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Effects of Section 404 Permits on Wetlands in North Dakota

by

Natalie R. Sexton1

U.S. Fish and Wildlife Service
National Ecology Research Center
Fort Collins, Colorado 80525

GIF -- Drawing of Wetland

Abstract

I reviewed 87 wetland alterations from discharges of dredged or fill material in the prairie pothole region of North Dakota. The discharges were authorized by nationwide permits (NWP) 13, 14, and 26 and by individual permits issued by the U.S. Army Corps of Engineers under Section 404 of the Clean Water Act during 1987-1991. For each discharge, I assessed the magnitude and purpose, the affected wetland type, the compliance of the permit holder with the permit conditions, and the corps' acceptance of recommendations by resource agencies for special conditions for individual permits. Nearly 117,748 m3 of material were placed into wetlands by 42 discharges, 13 ha of wetlands were altered by 13 discharges, and 1,192 m of shoreline were modified by 15 discharges. Most discharges were made into palustrine and riverine wetlands. Compliance by permit holders with special conditions was 85%. The corps accepted 74% of the recommended special conditions by resource agencies for individual permits. Ninety percent of the special conditions of individual permits were implemented by applicants. The effect on any one wetland from a discharge authorized by NWP 13 or NWP 14 seems to have been minimal; however, cumulative effects were not determined. The types and sizes of discharges authorized by NWP 26 were variable and did not seem to meet certain regulatory requirements, for example, that they be similar in nature and have minimal individual and cumulative effects. Compliance by permit holders with permit conditions was greater than 75%. However, because some special conditions for individual permits pertained to implementation, compliance could not always be determined. More follow-up is needed of permitted discharges during and after implementation.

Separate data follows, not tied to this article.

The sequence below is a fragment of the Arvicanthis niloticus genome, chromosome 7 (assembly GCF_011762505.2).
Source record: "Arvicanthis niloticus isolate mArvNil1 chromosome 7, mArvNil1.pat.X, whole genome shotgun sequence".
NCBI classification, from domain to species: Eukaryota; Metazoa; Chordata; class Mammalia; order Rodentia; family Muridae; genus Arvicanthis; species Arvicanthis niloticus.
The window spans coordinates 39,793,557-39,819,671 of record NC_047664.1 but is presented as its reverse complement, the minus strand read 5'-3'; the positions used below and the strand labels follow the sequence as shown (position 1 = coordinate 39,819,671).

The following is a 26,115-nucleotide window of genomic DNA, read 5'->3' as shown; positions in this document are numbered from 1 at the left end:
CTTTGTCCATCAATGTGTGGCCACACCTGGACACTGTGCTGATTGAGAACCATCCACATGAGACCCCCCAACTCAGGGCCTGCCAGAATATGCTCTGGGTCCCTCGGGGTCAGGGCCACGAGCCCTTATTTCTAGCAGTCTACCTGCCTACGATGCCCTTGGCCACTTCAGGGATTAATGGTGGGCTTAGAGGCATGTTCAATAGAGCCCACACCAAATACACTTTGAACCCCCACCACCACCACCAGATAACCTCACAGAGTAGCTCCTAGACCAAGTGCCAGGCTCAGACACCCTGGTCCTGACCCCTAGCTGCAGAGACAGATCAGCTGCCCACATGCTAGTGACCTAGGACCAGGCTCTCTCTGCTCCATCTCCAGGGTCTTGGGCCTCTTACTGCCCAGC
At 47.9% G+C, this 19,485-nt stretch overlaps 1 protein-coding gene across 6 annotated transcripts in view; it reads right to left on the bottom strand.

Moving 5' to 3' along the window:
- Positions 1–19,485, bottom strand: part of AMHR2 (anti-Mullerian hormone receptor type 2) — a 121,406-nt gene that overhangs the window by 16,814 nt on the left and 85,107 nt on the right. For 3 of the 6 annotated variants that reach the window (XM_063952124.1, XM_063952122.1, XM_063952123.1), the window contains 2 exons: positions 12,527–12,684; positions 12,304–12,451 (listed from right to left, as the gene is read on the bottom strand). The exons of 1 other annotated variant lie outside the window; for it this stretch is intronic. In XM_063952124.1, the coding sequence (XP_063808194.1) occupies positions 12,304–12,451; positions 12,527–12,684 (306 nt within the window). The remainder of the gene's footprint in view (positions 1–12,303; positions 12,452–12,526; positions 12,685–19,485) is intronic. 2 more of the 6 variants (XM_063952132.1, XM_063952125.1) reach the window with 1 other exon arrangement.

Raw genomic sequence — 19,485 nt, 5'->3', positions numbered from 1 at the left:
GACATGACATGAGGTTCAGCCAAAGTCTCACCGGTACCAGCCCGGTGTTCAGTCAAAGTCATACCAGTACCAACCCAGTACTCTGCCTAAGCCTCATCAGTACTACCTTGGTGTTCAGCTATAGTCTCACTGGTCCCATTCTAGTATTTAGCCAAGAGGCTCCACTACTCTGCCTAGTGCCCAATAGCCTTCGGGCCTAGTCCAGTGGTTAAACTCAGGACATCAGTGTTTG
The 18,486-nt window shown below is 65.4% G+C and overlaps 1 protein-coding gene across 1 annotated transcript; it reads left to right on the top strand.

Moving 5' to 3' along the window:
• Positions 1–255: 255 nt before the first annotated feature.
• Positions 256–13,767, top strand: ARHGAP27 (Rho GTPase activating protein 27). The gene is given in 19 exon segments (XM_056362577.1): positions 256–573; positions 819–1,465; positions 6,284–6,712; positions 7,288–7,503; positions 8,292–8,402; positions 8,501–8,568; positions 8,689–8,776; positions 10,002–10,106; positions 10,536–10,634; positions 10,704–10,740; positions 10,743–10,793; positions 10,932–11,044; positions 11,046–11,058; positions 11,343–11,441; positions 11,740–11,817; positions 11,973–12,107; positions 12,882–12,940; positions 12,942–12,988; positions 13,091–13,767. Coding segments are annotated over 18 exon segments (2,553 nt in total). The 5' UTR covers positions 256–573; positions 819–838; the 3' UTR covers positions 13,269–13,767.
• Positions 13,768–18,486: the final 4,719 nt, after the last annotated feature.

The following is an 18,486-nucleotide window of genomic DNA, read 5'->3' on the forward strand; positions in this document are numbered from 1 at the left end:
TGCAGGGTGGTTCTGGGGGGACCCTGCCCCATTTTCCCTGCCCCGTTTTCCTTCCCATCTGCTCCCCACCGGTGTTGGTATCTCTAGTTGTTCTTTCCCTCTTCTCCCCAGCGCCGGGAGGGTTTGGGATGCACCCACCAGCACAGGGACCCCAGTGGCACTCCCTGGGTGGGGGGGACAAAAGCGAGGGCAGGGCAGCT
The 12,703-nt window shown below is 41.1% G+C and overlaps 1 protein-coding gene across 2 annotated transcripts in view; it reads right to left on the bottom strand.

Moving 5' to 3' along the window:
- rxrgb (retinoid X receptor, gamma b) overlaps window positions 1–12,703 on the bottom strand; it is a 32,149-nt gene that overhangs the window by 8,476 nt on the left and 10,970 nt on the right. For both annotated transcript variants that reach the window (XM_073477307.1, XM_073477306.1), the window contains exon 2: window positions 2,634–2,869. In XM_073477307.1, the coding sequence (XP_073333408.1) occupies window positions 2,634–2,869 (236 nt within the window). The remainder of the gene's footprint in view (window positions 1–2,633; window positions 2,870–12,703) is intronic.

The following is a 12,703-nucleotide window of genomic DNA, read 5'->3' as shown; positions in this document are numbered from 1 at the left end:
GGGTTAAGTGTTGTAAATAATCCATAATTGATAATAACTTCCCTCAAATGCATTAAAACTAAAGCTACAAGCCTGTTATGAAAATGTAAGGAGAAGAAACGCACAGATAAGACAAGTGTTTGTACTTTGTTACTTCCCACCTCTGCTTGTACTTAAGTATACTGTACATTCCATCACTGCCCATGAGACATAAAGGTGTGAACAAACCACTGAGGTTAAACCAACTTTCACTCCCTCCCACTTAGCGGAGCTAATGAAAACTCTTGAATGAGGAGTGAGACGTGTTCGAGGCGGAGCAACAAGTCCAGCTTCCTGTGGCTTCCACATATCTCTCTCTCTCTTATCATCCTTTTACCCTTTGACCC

Key words: Clean Water Act, prairie potholes, Section 404, wetland losses, wetland permits, wetland alterations.


This resource is based on the following source:
Sexton, Natalie R.  1994.  Effects of section 404 permits on wetlands in North
     Dakota.  U.S. Department of the Interior, National Biological Survey,
     Washington, D.C.  Resource Publication 200. 16 pp.
This resource should be cited as:
Sexton, Natalie R.  1994.  Effects of section 404 permits on wetlands in North
     Dakota.  U.S. Department of the Interior, National Biological Survey,
     Washington, D.C.  Resource Publication 200.
     Northern Prairie Wildlife Research Center Online. 
     http://www.npwrc.usgs.gov/resource/wetlands/wetlperm/index.htm
     (Version 03JUN98).

Table of Contents

Introduction
Section 404 Regulations
Methods
File Examinations
Field Examinations
Results
Magnitude of Wetland Alterations
Purposes of Discharges and Affected Wetland Types
Compliance by Permit Holders
Mitigation
Nationwide Permit 13
Nationwide Permit 14
Nationwide Permit 26
Individual Permits
Discussion
Magnitude of Wetland Alterations
Compliance by Permit Holders
Nationwide Permits
Individual Permits
Conclusions
Acknowledgments
Cited Literature

List of Tables

Table 1 -- Number of discharges of fill material into wetlands.
Table 2 -- Comparisons of expected and observed wetland alterations from 70 discharges of fill material.
Table 3 -- Purpose of 87 discharges of fill material into wetlands.
Table 4 -- Compliance with special conditions for 87 discharges of fill material into wetlands.
Table 5 -- Recommended stipulations by federal and state resource agencies for 16 individual permits for discharges of fill material into wetlands.
Table 6 -- Implementation of special conditions by holders of 16 individual permits for discharges of fill material into wetlands.

List of Figures

Frontispiece -- Shorebirds feeding in an ephemeral wetland typical of North Dakota.
Figure 1 -- The prairie pothole region of North Dakota.
Figure 2 -- A bank stabilization.
Figure 3 -- A bridge replacement.
Figure 4 -- A discharge of fill material into a wetland.
Figure 5 -- A discharge of fill material into a wetland for a boating activity (development of a marina).
Figure 6 -- Locations of the 87 discharges reviewed for this study.
Figure 7 -- Wetland types affected by the 87 discharges of fill material into wetlands reviewed for this study.

1Present address: Johnson Controls World Services Inc., P.O. Box 270308, Fort Collins, Colorado, 80527
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